CAVE CREEK, AZ (3TV/CBS 5) -- Governor Doug Ducey's latest announcement forced a Cave Creek business to make some changes Monday. Buffalo Chip said the latest rules could force it out of business.

Governor Ducey's order calls for bars to close for 30 days if they hold a series of six or seven liquor licenses, and their primary business is selling or dispensing alcohol. Since Buffalo Chip serves food, owner Larry Wendt calls the order confusing.

"We're a class six license, which means we're only required to sell liquor under very strict guidelines and regulations, but still, that's all we're required to do," said Wendt. "We've chosen to be a food and beverage establishment. Our food sales are always more by 10 to 70 percent more than our liquor sales. We have a full and complete menu open all day and all night, so we are a class five with the health department as a restaurant. Still, if you go strictly by the license and governor's enforcement squad liquor control, I guess we'd be a class 6 and just automatically close."

Wendt said Buffalo Chip is a favorite for many who live outside Cave Creek. "That is what's made me hold on through everything that has gone on so far, is just the pride that a place that's been here since 1951 that I purchased 22 years ago that has grown into a 7-acre operation well known throughout the world."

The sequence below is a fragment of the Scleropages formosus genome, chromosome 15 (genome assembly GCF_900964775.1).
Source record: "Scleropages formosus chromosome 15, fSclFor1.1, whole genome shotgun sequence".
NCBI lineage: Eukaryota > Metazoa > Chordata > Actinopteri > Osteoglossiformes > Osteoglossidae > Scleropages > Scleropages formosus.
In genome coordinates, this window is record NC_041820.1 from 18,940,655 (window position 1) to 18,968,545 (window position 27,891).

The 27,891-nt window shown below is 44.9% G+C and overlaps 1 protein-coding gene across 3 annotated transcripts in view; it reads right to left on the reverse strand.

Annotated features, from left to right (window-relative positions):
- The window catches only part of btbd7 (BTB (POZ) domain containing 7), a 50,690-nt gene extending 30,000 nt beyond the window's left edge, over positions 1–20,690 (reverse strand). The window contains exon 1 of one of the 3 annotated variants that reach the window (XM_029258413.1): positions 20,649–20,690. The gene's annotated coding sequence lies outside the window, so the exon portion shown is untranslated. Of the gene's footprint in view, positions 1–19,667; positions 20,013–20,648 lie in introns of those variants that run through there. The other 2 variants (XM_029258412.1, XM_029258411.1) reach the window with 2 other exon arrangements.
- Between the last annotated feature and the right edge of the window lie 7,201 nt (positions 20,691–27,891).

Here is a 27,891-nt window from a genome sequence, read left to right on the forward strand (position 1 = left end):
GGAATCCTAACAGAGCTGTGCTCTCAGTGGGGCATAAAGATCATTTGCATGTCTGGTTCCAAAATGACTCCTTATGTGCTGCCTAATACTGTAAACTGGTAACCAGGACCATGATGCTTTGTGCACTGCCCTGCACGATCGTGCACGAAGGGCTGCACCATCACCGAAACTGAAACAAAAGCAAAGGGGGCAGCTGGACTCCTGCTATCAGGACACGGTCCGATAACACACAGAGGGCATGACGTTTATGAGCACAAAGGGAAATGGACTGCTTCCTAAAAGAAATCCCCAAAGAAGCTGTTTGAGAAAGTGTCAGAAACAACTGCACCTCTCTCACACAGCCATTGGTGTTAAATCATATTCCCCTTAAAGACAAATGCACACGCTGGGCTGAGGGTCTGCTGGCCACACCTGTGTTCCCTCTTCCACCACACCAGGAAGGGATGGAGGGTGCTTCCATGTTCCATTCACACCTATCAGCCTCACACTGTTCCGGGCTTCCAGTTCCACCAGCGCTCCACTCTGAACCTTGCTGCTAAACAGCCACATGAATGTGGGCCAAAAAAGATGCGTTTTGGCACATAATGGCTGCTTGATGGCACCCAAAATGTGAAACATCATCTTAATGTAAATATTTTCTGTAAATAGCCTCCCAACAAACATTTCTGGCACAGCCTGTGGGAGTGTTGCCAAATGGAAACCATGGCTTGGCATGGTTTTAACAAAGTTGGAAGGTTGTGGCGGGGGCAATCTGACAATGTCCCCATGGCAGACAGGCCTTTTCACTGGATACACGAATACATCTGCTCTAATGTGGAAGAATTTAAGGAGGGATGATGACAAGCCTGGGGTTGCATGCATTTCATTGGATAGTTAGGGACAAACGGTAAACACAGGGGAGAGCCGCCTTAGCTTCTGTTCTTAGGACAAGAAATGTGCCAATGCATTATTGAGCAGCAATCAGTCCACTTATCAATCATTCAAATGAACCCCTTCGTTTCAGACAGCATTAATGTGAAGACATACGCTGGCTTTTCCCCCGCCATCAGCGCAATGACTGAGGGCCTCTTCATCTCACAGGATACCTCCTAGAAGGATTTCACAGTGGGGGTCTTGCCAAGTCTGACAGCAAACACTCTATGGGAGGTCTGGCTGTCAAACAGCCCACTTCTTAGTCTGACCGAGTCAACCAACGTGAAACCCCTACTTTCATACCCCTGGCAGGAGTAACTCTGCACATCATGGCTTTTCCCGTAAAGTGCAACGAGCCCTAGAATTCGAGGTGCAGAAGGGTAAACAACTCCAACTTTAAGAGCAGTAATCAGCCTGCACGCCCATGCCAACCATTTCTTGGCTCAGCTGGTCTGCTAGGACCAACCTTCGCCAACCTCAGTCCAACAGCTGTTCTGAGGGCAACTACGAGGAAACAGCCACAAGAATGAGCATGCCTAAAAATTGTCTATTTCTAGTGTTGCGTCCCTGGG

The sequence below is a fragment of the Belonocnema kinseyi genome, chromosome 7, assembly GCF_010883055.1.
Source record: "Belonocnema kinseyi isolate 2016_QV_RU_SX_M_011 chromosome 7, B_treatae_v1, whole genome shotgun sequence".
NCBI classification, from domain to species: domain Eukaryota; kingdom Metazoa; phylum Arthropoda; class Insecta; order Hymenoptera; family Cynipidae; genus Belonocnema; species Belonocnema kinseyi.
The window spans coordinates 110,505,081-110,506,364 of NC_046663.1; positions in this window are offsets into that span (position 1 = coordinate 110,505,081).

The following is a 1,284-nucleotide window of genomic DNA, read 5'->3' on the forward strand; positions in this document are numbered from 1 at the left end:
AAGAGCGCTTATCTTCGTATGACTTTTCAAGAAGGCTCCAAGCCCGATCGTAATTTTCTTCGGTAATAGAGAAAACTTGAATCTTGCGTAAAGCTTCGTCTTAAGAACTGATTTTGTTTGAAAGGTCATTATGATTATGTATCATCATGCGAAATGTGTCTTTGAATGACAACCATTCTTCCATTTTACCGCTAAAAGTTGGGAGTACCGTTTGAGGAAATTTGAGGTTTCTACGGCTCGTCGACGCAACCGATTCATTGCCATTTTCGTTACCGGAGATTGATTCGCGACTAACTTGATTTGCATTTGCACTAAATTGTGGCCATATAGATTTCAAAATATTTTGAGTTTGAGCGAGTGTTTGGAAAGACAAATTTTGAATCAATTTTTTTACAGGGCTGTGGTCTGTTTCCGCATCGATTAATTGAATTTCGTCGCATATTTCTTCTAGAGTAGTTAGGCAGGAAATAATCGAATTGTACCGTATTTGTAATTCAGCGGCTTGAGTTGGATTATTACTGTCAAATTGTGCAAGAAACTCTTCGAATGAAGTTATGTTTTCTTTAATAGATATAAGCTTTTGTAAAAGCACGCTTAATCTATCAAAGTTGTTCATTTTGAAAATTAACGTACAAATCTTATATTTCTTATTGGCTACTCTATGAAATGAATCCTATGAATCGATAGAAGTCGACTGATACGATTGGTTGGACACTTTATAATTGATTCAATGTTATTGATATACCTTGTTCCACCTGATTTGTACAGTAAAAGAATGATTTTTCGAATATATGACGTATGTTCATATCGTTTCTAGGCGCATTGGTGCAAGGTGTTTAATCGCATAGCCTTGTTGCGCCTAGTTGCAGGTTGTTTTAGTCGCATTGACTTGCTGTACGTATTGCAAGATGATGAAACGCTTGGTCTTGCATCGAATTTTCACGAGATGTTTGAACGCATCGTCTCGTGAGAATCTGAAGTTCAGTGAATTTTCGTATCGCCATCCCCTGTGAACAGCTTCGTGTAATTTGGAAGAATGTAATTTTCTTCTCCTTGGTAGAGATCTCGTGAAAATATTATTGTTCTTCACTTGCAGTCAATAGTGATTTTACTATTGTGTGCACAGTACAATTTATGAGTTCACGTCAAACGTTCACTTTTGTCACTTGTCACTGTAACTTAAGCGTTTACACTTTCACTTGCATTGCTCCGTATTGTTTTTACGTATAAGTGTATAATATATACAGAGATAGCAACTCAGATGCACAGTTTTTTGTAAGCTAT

He said you won't see dancing or bull riding at Buffalo Chip for 30 days.

"...because it will draw crowds of more than 50 people," said Wendt. The business will have take out and still serve in-house food and drinks.

"We still ordered 40-thousand-dollars worth of liquor, 55-thousand-dollars worth of food, and I'm not going to be able to sell that," said Wendt. Wendt quickly canceled his orders after hearing Monday's announcement.

"At the very minimum change operations drastically, and it goes into effect at 8 p.m? That gives us, what, three hours to comply and still not know exactly what we need to do to comply?" said Wendt.

More than two decades running the cowboy joint, Wendt is fighting hard to keep the doors open. "I guess I'm just too stubborn to say it was Larry Wendt that's been in business since 1951, go under," said Wendt.


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